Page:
What EXACTLY are Sugar-Alcohols?

Sugar-alcohols (or “polyols”) are one of those really weird food items that are difficult to classify — and there’s a lot of confusion about whether or not they “count” towards our calorie and carb goals. Good news though — you’re about to become an expert!

First, and this needs to be really clear, I’m not referring to SUGAR. I’m referring go Sugar-Alcohols.  This is what they look like on a nutrition label — note that they are SEPARATE from sugar:

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So if they’re not sugar, what are they?

The molecules are actually a hybrid between a sugar molecule, and an alcohol molecule. But they are technically neither. We don’t have a good way to classify them.. so the FDA calls them a “carb”.. even though they’re really not. (This is a case of the FDA being forced to classify them, even though they really belong in their own macro-nutrient category).  Despite the name, they contain no ethanol, by the way, so they are safe for alcoholics.

Sugar-alcohols are commonly used in things like sugar-free candy and other sweets. Since they’re not technically sugar, they can be used to help sweeten foods, while still allowing the manufacturer to claim that the food is “sugar free”.  In this case, however, sugar-free doesn’t mean calorie-free.  Sugar-alcohols have about half the calories of normal sugar… sometimes even less than that.  So while they’re better for you, calorically, they aren’t “free” from an energy perspective.

They also aren’t completely artificial — they actually appear naturally in many fruits and vegetables.  There are also a huge variety of them on the market (Xylitol, Erythritol, Sorbitol, Malitol, mannitol, isomalt, lactitol and hydrogenated starch hydrolysates — just to name a few!!) — each has their own distinct taste, and various pros and cons that are beyond the scope of that I want to get into here.

Also worth noting — some well known sweeteners, like Stevia and Truvia are sugar-alcohols. (Stevia and Truvia are both Erythritol, in fact — which has 70% of the sweetness of sugar, with only 5% of the calories — and comes from a plant leaf!!)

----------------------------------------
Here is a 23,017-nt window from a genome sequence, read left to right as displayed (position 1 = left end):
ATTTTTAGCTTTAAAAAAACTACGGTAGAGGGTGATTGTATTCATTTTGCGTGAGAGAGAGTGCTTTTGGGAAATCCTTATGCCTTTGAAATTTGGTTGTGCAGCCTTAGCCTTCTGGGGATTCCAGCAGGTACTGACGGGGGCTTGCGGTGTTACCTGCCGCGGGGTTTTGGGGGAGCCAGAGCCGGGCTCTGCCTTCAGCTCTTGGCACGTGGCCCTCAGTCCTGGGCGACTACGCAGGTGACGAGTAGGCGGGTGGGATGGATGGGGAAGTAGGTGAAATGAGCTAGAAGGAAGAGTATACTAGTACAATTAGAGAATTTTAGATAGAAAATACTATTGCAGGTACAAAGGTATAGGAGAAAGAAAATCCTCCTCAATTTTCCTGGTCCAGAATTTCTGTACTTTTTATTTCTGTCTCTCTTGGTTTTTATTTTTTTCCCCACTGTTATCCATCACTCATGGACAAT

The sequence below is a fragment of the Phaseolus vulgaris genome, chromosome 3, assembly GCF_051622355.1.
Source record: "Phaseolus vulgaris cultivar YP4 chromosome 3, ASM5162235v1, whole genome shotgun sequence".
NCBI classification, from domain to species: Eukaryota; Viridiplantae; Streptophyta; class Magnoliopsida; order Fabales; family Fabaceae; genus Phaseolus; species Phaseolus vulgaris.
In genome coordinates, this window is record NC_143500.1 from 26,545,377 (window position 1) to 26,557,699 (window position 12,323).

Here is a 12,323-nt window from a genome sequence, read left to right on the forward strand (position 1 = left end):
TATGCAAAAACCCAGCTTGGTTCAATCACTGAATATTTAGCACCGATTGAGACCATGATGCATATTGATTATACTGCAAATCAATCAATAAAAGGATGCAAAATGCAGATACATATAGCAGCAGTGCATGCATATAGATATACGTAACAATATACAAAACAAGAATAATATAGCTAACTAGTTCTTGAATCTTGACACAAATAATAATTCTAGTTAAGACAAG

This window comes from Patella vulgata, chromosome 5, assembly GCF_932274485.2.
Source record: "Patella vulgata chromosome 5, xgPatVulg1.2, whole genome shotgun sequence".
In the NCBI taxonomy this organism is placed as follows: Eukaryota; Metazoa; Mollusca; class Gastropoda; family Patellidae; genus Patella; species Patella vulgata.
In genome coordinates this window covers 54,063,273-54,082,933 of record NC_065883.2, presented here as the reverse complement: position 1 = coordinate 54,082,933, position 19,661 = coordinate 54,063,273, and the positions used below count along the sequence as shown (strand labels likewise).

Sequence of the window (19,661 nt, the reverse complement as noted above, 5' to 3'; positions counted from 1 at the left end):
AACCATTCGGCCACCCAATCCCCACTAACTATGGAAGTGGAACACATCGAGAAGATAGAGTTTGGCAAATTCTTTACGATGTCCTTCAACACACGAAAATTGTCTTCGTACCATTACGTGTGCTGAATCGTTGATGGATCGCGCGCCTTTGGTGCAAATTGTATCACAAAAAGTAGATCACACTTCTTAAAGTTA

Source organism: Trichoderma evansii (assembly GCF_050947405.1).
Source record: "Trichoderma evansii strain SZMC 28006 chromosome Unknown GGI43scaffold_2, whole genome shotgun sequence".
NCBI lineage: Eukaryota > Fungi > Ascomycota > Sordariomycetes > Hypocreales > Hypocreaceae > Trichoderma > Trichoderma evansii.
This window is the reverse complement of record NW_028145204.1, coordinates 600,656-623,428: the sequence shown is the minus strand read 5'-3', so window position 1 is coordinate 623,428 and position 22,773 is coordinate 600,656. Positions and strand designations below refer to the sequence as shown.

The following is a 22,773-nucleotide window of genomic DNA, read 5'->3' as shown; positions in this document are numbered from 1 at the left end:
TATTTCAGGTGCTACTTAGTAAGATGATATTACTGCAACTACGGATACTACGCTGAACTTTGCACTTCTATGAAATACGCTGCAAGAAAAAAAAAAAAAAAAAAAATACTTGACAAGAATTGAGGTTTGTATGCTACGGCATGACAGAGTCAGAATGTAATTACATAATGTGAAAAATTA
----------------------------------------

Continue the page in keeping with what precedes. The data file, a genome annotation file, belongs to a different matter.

Are all sugar alcohols the same?

NO!!! Some are actually nearly as bad as sugar (Malitol), and some have no affect at all (Stevia). Everything else is somewhere in the middle (And there are dozens upon dozens of different kinds of sugar alcohols).

Are Aspartame and Sucralose sugar-alcohols?

No. They are chemical sweeteners and not in the same family. You can learn more about aspartame and sucralose, here.

Can sugar-alcohols make you gain weight? Do I count them?

Yes and no.

First, purely from the standpoint of a traditional diet, they do have (some) calories, and calories are the cause of weight-gain. So in that respect, yes. They can make you gain weight, and you should absolutely count them in your daily numbers.

Second, as mentioned above, different sugar alcohols affect our blood sugar very differently — both depending on the sugar alcohol itself, what you ate along with it, and your individual digestive system! Some are nearly as bad as sugar, and some have no impact at all.

So while the traditional rules of Keto say “subtract all sugar alcohols”, my experience is that people who do that, and then eat them in large volume, tend to stop losing weight. They aren’t free.

Are sugar-alcohols bad for you, otherwise?

Other than the fact that some are nearly as bad as sugar (while some are perfectly fine), the only other real problem with sugar alcohols is that they can cause digestive problems when consumed in large amounts (more than about 20g to 30g). Since the body cannot digest most of them, they travel to the large intestine where they are metabolized by the gut bacteria. If you eat a lot of sugar alcohols in a short period of time, this can lead to symptoms like gas, bloating and diarrhea.

So how do I know which ones are okay and which ones I should avoid?

First, the only way to know FOR SURE is to use a blood glucose meter to check your glucose levels after eating them. There is no one answer for every person, and what YOU respond to me be different than everyone else.

But as a general rule, you should pay attention to the glycemic index of the different sugar-alcohols. Here are a few (the higher the glycemic index, the worse it is for you).  Note that I put “sugar” (glucose, fructose) on the chart as a point of reference, so you can see how it compares.  Note that if you are doing keto (CarbX), I would avoid anything with a glycemic index over 0.   If you’re doing MacroFit (Macro Counting), I would avoid anything over 10.